We are interested in supporting start-ups dealing in AI-based medical interventions, says founder of Dot Edu Ventures

By: | Published: December 6, 2018 3:28 AM

Less regulations always help in the growth of the start-up system.

I know a few such start-ups from the bay area which have been successfully working in this kind of market in Africa.

Palo Alto, California-based venture capitalist Asha Jadeja Motwani recently launched the Motwani Institute for Thought Leadership in Innovation (MITLI). Among her other initiatives, Asha founded Dot Edu Ventures along with her late husband and former Stanford professor Rajeev Motwani — the architect of Google’s algorithmic system. In her recent visit to New Delhi, she spoke with FE’s Anupam Chatterjee to shed some light on her plans and perception about the start-up ecosystem in the country.

Which investment areas are you focussing in the Indian start-up space?
I am looking at new avenues like the augmented reality and virtual reality. There is ample scope of growth in these spaces in the country. To be more specific, we would really be interested in supporting start-ups which work in artificial intelligence-based medical interventions. Checking blood sugar and blood pressure levels can be done at homes and the results can be digitally mapped and transmitted to get the best in class diagnoses and subsequent prognosis. There is a huge market here still left to be tapped.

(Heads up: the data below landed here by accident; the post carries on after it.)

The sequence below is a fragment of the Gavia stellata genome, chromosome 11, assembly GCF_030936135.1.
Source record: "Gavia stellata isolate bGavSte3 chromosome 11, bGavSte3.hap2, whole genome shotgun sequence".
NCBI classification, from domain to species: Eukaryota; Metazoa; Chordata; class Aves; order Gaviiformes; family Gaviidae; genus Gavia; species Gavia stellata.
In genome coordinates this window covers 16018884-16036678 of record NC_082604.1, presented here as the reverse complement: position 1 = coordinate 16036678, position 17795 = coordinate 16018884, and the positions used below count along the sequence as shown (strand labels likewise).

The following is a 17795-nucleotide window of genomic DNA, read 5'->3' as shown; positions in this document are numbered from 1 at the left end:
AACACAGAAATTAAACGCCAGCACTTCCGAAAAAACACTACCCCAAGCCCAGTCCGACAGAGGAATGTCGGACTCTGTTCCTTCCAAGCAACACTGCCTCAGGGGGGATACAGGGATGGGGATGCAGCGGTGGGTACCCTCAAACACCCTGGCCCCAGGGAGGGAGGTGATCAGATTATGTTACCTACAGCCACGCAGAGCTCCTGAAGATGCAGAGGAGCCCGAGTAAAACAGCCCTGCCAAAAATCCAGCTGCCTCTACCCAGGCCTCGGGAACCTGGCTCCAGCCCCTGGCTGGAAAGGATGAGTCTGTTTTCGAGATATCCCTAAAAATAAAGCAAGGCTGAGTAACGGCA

Since large companies such as GE are also in this area, what chances do start-ups stand?
We are going to piggyback on the big players which are also planning to foray in this space. This is actually a more congruous avenue for angel investors where big conglomerates have a tough time. I know a few such start-ups from the bay area which have been successfully working in this kind of market in Africa. The contours of these markets are acquainted to indigenous start-ups than the global big boys.

What are your views on the Indian start-up environment?
Less regulations always help in the growth of the start-up system. I am always perplexed at why the Indian success-narrative in the silicon valley is not emulated in our own country. The bureaucratic red-tapism is probably the biggest challenge that impedes the proliferation of the eco-system in India. I am a proponent of complete removal of all kinds of regulations for upcoming entrepreneurs.

Tell us about MITLI’s key objectives
We have created a $30 million endowment fund for the institute. We plan to initiate exchange programmes between Stanford University and Indian academia. We are keen on enriching academic excellence through knowledge-sharing in the fields of policy, healthcare-technology, education and computer science. We hope that such endeavours would encourage entrepreneurship, especially in the under-developed parts of the country. We want to utilise the indigenous ingenuity in terms of innovation.

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